The controller 207 including the processor 208 that is, preferably, a known micro-processor based element that is widely available and may include one or more micro processors and one or more digital signal processors depending on the precise responsibilities of the controller with respect to signaling duties that are not here relevant. Further included in the controller as depicted is the processor 208 coupled to a memory 227 that may be a combination of known RAM, ROM, EEPROM or magnetic memory. The memory will store operating software 229 or code for the processor and various operating variables and parameters 231 as well as other items, such as messages and folders with messages, telephone number and address books, standard or canned messages, etc. (not specifically depicted). This operating software when executed by the processor will result in the processor performing the requisite functions of the subscriber device such as interfacing with the WAN and LAN transceivers 203, 209, user interface 211 and so on including others that will be further described below.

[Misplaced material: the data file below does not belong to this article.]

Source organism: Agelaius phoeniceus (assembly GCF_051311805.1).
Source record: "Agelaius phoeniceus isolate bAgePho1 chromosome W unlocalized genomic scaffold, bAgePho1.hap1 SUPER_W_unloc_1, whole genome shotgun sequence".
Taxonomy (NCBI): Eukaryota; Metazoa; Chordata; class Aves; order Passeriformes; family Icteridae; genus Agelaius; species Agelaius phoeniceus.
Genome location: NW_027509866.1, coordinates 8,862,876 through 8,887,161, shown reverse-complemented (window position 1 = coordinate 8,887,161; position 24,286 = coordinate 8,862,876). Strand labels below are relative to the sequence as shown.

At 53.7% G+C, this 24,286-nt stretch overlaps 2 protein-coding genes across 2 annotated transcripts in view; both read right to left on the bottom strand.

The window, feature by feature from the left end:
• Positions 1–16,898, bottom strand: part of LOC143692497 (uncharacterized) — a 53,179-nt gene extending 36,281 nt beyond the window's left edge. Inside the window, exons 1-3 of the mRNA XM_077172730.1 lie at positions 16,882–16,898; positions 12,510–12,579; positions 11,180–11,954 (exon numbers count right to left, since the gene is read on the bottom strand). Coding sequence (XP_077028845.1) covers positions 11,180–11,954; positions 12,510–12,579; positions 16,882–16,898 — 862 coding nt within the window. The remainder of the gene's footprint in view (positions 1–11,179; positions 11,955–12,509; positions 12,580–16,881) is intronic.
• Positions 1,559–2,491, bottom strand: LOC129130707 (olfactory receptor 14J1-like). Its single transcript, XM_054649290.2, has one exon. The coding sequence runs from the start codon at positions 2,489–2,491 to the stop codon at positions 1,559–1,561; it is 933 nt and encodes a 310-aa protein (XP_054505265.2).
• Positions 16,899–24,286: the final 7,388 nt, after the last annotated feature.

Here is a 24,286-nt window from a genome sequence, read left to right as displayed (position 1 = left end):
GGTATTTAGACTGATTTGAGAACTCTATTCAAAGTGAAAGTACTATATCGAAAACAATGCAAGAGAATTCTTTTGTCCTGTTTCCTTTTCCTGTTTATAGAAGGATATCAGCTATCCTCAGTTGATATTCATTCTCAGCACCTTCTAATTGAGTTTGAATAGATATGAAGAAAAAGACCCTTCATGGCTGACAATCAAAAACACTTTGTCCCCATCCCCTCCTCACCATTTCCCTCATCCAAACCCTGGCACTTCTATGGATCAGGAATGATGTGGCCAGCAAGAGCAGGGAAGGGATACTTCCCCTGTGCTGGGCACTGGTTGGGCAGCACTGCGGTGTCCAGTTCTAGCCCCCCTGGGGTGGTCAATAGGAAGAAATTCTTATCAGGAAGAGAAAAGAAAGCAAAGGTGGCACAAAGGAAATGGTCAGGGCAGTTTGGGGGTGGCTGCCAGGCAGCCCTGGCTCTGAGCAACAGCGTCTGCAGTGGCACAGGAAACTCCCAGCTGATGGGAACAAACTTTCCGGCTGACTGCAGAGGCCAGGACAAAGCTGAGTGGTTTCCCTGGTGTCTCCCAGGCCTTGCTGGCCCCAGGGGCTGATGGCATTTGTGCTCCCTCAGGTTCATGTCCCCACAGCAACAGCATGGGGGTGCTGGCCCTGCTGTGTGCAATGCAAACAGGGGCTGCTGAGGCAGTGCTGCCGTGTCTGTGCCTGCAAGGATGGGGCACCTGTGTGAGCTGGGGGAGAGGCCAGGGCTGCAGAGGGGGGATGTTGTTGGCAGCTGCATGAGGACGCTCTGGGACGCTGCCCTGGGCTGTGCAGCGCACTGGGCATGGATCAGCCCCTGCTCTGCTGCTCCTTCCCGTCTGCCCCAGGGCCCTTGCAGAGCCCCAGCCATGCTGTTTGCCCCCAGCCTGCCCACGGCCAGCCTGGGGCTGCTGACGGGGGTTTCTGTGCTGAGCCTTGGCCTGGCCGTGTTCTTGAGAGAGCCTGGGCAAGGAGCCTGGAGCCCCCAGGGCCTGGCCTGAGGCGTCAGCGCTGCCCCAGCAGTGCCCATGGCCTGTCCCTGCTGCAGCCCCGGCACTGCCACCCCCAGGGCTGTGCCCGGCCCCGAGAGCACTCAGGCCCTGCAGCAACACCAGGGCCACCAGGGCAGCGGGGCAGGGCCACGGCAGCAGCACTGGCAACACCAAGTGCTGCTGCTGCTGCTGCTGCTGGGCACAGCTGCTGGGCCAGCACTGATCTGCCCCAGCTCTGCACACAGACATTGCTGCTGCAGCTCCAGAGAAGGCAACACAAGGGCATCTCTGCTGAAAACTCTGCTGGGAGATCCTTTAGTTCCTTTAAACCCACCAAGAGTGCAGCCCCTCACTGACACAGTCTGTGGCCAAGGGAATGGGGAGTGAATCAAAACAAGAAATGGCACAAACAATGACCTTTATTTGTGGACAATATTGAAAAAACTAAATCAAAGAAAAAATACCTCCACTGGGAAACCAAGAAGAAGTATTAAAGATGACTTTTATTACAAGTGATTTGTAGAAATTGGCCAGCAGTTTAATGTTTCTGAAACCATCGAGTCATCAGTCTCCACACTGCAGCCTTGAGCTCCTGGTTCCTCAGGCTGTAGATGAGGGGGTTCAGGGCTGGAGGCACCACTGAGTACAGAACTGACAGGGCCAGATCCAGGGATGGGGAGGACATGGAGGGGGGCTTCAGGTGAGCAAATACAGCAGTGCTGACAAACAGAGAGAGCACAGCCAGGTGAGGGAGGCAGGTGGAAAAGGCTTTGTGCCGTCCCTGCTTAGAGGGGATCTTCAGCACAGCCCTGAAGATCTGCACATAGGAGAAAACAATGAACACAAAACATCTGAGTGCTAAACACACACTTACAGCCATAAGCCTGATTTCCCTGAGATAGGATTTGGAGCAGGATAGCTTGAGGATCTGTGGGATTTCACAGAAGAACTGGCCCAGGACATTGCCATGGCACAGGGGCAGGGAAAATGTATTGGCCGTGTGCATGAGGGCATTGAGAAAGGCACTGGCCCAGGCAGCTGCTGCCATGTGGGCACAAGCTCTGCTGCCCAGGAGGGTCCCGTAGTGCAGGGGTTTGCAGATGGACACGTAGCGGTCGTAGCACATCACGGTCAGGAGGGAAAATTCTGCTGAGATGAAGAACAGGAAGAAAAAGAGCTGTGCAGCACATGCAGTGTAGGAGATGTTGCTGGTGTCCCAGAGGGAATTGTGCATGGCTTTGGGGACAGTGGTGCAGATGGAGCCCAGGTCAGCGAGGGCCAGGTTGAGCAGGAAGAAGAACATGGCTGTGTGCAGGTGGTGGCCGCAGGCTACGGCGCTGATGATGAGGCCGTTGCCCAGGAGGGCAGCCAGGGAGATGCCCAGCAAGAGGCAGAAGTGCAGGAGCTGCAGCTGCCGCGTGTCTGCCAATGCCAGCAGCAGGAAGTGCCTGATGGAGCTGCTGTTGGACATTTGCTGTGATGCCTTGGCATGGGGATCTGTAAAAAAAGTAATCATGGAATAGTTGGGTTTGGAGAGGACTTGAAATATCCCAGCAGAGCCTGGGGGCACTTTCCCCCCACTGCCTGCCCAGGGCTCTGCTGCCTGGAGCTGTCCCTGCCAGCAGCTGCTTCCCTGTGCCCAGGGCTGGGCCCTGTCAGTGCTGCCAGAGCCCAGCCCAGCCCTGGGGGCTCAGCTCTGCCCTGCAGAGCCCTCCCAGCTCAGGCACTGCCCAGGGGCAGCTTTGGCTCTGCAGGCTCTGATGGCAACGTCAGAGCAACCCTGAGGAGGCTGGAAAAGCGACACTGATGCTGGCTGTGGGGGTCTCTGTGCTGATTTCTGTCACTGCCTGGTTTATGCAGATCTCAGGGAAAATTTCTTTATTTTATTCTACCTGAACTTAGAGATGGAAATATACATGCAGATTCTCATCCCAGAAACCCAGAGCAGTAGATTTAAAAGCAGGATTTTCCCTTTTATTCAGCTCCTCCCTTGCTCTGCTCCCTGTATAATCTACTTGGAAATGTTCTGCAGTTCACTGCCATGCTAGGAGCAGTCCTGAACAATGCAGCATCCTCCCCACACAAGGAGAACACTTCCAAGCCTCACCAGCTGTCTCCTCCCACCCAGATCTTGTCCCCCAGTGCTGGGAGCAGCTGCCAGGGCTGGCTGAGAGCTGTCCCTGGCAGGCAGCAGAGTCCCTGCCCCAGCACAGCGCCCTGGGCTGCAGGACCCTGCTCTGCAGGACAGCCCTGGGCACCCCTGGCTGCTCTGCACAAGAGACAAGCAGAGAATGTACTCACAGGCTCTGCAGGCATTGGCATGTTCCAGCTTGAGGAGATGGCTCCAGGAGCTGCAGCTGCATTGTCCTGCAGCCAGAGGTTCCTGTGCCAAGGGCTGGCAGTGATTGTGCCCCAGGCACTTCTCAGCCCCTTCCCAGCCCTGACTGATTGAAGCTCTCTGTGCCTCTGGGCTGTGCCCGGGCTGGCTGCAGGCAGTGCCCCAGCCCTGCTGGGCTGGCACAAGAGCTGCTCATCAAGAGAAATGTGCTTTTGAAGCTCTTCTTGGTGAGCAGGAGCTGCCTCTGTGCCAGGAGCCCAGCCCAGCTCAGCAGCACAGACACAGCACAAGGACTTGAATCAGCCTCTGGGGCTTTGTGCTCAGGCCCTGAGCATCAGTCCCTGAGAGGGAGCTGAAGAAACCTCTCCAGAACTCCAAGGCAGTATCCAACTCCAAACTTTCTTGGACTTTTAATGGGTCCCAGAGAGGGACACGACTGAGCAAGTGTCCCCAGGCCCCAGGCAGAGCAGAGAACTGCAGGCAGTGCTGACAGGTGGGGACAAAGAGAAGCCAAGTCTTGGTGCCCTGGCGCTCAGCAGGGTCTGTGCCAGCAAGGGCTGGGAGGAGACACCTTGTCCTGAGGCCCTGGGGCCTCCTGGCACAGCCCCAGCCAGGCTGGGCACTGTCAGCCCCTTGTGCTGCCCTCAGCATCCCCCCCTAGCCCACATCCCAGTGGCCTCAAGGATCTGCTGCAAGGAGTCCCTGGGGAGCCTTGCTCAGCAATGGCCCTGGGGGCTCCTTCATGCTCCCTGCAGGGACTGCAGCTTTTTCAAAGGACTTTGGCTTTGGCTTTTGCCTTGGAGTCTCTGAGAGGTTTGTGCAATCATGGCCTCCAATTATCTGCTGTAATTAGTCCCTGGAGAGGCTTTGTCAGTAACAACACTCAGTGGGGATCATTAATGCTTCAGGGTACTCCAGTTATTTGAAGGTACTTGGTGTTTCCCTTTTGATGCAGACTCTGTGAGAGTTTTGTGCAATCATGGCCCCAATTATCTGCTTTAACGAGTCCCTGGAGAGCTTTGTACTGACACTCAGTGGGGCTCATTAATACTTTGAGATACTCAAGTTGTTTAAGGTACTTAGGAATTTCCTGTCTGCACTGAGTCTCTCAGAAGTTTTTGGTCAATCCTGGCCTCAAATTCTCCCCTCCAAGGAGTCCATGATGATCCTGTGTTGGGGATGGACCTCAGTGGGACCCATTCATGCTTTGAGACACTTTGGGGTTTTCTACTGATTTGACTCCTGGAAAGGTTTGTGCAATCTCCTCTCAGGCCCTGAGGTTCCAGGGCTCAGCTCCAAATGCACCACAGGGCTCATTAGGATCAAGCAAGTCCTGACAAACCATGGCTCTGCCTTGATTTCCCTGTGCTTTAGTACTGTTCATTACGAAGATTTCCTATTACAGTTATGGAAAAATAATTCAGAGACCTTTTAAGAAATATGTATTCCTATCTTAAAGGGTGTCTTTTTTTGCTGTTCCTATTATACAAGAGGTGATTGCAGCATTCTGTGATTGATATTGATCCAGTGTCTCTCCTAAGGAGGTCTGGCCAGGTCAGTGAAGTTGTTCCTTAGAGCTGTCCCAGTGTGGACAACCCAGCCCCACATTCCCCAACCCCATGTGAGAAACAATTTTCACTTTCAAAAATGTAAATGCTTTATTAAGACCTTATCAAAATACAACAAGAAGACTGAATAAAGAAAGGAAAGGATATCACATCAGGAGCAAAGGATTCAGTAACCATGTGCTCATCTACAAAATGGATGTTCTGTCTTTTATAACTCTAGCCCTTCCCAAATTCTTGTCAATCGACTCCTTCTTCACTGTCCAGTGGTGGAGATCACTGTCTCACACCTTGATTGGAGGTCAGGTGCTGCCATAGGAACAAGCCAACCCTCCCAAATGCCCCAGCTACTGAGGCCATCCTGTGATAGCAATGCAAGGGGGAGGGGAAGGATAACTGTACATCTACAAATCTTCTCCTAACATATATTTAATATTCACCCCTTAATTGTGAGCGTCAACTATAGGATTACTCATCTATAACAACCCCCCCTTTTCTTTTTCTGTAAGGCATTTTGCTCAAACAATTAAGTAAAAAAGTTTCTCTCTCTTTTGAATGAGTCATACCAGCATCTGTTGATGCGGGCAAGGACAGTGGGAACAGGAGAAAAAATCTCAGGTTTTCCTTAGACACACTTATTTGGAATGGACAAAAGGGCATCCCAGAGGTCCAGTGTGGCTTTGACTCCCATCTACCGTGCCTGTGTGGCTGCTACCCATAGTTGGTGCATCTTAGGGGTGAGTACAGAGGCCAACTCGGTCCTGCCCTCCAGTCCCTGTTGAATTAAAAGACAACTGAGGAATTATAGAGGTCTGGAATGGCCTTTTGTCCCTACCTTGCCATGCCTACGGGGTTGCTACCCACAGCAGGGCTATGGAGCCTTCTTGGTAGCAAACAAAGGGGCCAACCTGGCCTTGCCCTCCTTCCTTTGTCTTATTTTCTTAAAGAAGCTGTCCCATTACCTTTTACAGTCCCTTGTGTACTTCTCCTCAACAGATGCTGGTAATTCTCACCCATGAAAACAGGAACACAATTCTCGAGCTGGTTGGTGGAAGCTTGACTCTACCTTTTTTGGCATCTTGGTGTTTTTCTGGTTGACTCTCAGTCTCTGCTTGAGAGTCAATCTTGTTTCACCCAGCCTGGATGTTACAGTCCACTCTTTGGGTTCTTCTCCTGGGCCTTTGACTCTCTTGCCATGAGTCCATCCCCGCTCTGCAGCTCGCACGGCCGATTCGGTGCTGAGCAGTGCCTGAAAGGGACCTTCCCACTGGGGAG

As depicted and among others the memory includes routines that represent resource discovery 233, including detecting and receiving responses from external resources, determining resource availability 235, establishing and maintaining connections 237 with external devices or resources, and exchanging appropriate protocols 239 with such devices or resources. The reader will appreciate that this listing is merely a brief listing of exemplary routines that will be required or advantageous in effecting an interface between the subscriber device and an external device and that other and various optional routines and applications that may be stored in the memory have not been mentioned.